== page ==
How far should you push your web notifications?

25 August 2017

How far should you push your web notifications?

Email marketing is a useful tool, but the harsh reality is that it’s getting harder and harder to get people to open emails at all, let alone take action on them. Most people have now gone past the point where email is exciting and pleasurable and for some it has even become a source of stress.

This means that digital marketers need to look for new ways to alert their audience when they have something important to share. Social media is one obvious way to do this, but if you want your readers to be notified that you have something new to say, you will only achieve this on mobile phones, and only on certain networks.

Browser-based notifications, however, are another matter. Here are the basics of what you need to know about this way of informing your readers that you have new content to offer, in the safety and privacy of their own browser, as a pop-up or audio notification. Here is what you need to know:

Chrome, Safari and Firefox will send notifications for you

Between the three of them, they cover just about three quarters of internet users (which at this point gives you far greater reach than Twitter). Microsoft has started to include them in Edge so in the unlikely event that this browser does start to give the big three a run for their money, you should be covered there, too.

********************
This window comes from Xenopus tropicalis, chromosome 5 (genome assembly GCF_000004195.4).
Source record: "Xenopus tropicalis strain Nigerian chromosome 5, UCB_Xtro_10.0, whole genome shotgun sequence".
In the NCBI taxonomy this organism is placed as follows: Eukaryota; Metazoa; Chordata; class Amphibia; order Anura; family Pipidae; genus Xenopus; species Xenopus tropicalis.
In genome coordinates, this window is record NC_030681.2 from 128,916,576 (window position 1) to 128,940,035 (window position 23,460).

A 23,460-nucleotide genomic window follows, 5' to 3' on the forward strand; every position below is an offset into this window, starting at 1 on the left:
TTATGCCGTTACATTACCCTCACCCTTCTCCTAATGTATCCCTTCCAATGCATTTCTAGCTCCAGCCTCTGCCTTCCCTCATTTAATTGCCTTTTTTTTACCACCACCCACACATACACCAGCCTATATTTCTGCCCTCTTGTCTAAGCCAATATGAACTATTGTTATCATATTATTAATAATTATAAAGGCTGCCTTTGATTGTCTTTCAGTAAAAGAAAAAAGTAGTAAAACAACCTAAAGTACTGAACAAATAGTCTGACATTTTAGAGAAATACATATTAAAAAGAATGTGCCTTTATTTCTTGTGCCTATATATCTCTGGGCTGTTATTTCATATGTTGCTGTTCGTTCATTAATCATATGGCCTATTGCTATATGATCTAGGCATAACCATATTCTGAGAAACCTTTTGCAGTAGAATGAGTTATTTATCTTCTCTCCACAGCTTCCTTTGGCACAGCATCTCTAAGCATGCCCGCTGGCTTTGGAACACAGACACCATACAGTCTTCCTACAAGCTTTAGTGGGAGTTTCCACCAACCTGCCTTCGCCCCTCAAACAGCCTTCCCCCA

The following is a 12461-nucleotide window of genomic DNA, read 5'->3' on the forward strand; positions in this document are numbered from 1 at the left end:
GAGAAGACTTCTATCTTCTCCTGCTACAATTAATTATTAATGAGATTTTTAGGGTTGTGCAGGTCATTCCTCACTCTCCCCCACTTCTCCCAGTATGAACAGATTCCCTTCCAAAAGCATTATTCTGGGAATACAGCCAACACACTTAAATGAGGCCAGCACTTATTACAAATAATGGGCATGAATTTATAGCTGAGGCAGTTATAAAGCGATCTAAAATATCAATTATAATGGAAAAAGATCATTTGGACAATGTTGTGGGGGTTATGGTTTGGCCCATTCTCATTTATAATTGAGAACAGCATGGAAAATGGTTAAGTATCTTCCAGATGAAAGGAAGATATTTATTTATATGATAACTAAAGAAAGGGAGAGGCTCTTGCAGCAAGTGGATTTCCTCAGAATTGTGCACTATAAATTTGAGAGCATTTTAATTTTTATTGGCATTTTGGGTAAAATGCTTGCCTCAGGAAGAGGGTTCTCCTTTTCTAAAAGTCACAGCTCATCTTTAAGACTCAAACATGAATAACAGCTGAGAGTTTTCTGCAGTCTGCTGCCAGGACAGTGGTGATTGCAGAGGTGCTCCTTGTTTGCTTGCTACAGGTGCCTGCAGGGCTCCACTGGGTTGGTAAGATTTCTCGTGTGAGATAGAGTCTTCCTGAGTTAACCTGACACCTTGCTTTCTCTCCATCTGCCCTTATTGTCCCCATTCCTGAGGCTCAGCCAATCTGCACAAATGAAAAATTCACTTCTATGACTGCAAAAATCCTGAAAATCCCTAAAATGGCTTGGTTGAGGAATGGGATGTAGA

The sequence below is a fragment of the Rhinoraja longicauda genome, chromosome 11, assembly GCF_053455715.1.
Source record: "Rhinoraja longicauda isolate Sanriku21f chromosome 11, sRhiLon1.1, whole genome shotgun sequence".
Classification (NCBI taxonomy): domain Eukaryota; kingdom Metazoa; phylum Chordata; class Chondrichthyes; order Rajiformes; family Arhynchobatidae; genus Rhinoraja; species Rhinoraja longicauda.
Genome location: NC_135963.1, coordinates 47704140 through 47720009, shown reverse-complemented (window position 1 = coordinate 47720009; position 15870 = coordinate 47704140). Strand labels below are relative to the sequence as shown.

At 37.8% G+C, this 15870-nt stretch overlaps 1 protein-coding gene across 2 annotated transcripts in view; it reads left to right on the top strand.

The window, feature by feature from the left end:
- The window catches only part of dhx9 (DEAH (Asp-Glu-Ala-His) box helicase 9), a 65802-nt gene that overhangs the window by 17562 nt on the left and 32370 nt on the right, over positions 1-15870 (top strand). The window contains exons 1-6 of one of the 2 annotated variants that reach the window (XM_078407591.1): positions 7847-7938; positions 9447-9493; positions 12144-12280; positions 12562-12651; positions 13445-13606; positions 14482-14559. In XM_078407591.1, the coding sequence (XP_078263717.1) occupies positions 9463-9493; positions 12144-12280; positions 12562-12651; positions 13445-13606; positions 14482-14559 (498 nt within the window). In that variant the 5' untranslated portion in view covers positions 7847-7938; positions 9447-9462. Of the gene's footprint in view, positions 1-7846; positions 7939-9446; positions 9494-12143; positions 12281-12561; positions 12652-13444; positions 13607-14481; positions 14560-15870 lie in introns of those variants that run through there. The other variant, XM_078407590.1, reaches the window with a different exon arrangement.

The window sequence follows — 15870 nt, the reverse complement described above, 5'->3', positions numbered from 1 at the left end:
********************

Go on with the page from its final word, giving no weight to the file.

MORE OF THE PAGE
It’s highly likely other browsers will add the feature in due course.

Alerts will appear regardless of whether or not a user is on the website

As long as a user is online, their browser will be able to send them your push notification as soon as it is instructed to do so.

At this point, push notifications get at least twice as much engagement as email

By now, email users can pretty much be divided into two broad types, the organised and the overwhelmed. The organised will probably be using all kinds of rules and filters to keep on top of their inbox(es) and make sure that only the emails they consider to be top priority actually get delivered directly to their inbox(es) for priority action.

Unless you can convince a user to put you into this category, chances are your emails are going to be filtered for later action, if the user has time.

The overwhelmed get so many emails that notifications such as yours easily get lost in the confusion. Push notifications avoid both of these scenarios, hence the fact that it’s relatively easy to achieve high engagement rates.

Technically it’s easy to set up push notifications

If you know your way around CSS, Javascript and HTML (or employ someone who does), you can easily create your own solution to send them, otherwise, there are plenty of ready-made solutions out there – such as Wordpress plugins – at very affordable prices.